International Practice Development Journal


Title of ArticleFinding a place for story: looking beyond reflective practice
Type of ArticleOriginal Practice Development and Research
Author/sSharon Edwards
ReferenceVolume 4, Issue 2, Article 5
Date of PublicationNovember 2014
Keywordslearning, professional development, reflection, reflective practice, story

Background: In this article it is suggested that, as currently constituted, much of nurse education is dominated by reflective practice that is based around theory. The interpretation of reflective practice as theoretical has failed to acknowledge adequately the importance of practice in nurse education, something Schön (1983) proposed in his seminal work on reflection. Such criticisms of reflection are not new, having been the subject of debate within the profession since at least the 1980s. One important outcome of this debate has been the interest shown in how reflection might impact on nurse education, particularly in regard to this divorce between theory and practice that characterises much of the current education received by nurses.

Aim: For nurse education to look for ways of developing, accessing and understanding the world of practice, exploiting more extensively practice itself as a teaching resource, using story.

Findings: Nurse education needs to acknowledge difficulties with reflective practice, in that it is heavily weighted towards notions of the individual’s thoughts and actions. This approach grossly overstates the power of the individual to bring about change through reflection and individuals cannot always express their reflection of clinical situations. This has led to problems with teaching reflection as a means for developing professional practice. This article suggests that story can play an extremely productive role. This is not to suggest that story be a replacement for the reflective practice used in clinical practice and nurse education, nor is it implying that story should be viewed simply as an aid to reflection-on-action. What this article proposes is that story has value in itself.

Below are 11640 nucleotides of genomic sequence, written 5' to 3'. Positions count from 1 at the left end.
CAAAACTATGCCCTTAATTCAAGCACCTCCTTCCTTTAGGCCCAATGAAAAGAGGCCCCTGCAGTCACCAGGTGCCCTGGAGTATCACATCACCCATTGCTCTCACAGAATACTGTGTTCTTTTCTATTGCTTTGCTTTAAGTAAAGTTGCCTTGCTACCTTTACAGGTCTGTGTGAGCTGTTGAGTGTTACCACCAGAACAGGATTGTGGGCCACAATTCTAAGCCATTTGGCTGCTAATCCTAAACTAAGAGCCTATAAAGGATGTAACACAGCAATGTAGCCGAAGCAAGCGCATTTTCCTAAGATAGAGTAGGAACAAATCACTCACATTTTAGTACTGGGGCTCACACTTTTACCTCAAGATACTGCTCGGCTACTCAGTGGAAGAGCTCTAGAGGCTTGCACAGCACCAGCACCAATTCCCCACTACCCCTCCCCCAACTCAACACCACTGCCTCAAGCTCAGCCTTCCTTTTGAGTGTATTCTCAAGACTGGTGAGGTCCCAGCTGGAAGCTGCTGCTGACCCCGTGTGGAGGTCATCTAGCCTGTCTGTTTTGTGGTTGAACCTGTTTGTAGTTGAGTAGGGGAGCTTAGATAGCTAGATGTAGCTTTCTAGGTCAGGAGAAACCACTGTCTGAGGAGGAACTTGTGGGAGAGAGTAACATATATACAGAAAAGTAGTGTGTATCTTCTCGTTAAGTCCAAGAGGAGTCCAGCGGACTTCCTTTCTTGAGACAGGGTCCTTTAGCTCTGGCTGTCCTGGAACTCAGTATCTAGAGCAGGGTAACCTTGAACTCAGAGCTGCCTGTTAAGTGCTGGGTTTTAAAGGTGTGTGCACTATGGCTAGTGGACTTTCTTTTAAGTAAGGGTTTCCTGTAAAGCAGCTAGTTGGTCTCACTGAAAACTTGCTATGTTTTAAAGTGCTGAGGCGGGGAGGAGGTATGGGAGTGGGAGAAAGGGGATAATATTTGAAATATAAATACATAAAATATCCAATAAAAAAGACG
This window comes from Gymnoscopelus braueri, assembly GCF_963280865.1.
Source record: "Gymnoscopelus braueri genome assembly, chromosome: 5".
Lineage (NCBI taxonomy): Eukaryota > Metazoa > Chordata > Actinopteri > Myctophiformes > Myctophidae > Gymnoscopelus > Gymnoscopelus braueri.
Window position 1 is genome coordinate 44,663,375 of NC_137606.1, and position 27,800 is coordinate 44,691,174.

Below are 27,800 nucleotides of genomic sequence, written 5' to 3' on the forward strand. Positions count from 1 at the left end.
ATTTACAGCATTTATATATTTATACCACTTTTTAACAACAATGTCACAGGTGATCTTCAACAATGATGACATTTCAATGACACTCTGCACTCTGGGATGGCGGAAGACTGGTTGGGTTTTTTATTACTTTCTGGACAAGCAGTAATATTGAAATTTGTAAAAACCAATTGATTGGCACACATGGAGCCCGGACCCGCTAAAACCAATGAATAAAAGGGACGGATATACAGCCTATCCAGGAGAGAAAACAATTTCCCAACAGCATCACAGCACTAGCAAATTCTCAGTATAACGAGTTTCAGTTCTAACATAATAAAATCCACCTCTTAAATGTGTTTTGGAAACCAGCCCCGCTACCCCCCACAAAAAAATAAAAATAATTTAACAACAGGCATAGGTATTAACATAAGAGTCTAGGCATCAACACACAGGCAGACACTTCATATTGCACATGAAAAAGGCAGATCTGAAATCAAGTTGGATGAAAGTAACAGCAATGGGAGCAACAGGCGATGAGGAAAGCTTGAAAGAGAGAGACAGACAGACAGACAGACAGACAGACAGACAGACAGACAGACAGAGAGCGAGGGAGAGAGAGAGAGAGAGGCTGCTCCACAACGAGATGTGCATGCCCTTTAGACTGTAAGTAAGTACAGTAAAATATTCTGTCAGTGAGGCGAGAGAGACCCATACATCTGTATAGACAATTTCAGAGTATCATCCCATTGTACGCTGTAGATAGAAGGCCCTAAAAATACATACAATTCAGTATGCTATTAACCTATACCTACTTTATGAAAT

Conclusions: First, story has value alone as a powerful illustration of real life clinical practice experiences. Second, it has importance for the expression of emotions and third, when an additional layer of analysis and critique is added to story, it can be influential in identifying complex professional issues.

Implications for practice:

  • Story is powerful and can help bring about change in individual practice, and contribute to initiation of policy changes and improvements in the treatment and care of patients
  • Story can give voice to nurses in clinical practice in their own right and also as a response to the power of the physician voice
  • Story acknowledges the personal contribution of experience to the nurse
  • Story embraces a more ongoing form of learning throughout a professional’s working life
  • Story helps students to reveal that learning is inherent in everyday practice and cannot always be accessed through theory, assessment or reflection

This article by Sharon Edwards is licensed under a Creative Commons Attribution Non-Commercial 3.0 License.

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